There’s a bit of Dursley in all of us

The release of the first Harry Potter book triggered a spate of articles on whether or not it is an evil influence. Setting aside the religious debate, one aspect of the book’s potential influence is its capacity to show us the Dursley in each of us.The Dursleys land the job of raising Harry. At the start of the first Harry Potter book they are described as people who consider themselves perfectly normal, who don’t hold with nonsense like the strange and mysterious, who have a secret that they fear will get out, and who pretend that the Potters, who are as unDursleyish as it is possible to be, don’t exist. And they certainly don’t want their darling boy Dudley mixing with a boy like that Harry. On first reading we recognise the Dursleys but certainly don’t regard ourselves as being like them.

Yet, we all have something of a Dursley in us. Most of the time, we regard ourselves as the benchmark of normality and check how far others deviate from us. We readily notice anything that is unDursleyish. If it’s not like me, then it must be suspect. Such is the irony of getting along with people!

Some beliefs that help with grappling with this dilemma are:

For things to change, first I must change.

It is futile to expect other people to change to become more like me. If I want to be more effective with people I have to be prepared to change what I am doing, even if only temporarily.

Seek first to understand.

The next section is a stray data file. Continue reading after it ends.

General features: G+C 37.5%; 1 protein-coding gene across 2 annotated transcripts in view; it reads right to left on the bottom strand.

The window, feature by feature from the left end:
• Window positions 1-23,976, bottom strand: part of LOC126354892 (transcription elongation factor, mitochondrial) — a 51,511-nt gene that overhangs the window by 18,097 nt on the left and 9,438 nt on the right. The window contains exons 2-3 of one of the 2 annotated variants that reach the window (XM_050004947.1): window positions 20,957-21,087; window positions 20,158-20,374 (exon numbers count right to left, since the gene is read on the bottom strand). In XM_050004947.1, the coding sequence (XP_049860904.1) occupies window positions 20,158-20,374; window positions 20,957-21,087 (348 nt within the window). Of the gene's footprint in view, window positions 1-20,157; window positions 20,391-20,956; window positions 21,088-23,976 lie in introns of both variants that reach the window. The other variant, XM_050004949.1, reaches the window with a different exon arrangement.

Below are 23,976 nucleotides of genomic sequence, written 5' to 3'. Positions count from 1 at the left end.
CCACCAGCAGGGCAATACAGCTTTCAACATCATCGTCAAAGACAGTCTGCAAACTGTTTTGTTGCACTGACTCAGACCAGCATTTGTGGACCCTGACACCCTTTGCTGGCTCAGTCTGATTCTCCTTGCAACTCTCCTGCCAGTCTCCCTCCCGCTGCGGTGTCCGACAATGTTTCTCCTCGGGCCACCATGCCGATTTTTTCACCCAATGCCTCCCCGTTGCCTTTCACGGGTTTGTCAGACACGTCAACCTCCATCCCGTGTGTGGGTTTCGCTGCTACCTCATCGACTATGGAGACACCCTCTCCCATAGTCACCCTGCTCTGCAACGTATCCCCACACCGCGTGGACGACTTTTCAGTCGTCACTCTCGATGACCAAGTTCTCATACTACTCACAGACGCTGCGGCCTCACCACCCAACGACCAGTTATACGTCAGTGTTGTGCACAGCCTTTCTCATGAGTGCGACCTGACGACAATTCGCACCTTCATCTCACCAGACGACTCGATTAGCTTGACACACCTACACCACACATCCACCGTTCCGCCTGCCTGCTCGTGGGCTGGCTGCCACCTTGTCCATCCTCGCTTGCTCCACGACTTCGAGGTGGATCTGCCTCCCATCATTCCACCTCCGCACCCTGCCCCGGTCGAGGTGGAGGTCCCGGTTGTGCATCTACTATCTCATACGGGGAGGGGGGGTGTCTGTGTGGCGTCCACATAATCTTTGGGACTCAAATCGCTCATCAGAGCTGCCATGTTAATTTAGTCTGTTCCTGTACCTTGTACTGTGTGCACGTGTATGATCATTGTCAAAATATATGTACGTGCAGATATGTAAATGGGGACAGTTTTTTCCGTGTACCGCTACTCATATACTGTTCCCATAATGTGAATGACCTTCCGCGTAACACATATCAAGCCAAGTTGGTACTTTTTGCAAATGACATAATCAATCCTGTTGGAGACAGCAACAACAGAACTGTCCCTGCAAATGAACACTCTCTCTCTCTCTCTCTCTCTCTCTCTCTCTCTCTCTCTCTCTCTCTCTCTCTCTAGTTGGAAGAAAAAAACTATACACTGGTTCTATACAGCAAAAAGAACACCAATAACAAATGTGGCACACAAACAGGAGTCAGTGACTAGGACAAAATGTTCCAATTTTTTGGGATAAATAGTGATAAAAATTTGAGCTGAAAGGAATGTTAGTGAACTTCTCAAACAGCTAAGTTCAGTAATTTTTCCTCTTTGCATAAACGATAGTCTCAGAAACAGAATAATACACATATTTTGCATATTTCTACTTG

Listening is impaired by our eagerness to make sure other people understand our point of view. Grasping where others are coming from will give us a basis for making greater progress with people.

Everyone does the best they know how at the time with the resources that they have available.

Even though what others do does not make any sense to us, it makes sense to them at the time. They are drawing on what they believe are their options. Those options may be limited. But it makes sense to them.

So it is futile to complain about how unDursleyish others are. To relate to the Potters of this world we need to build the flexibility to make shifts in our thinking. Otherwise we will miss out on much of life’s interpersonal magic!

Dr Ann Villiers, career coach, writer and author, is Australia’s only Mental Nutritionist specialising in mind and language practices that help people build flexible thinking, confident speaking and quality connections with people.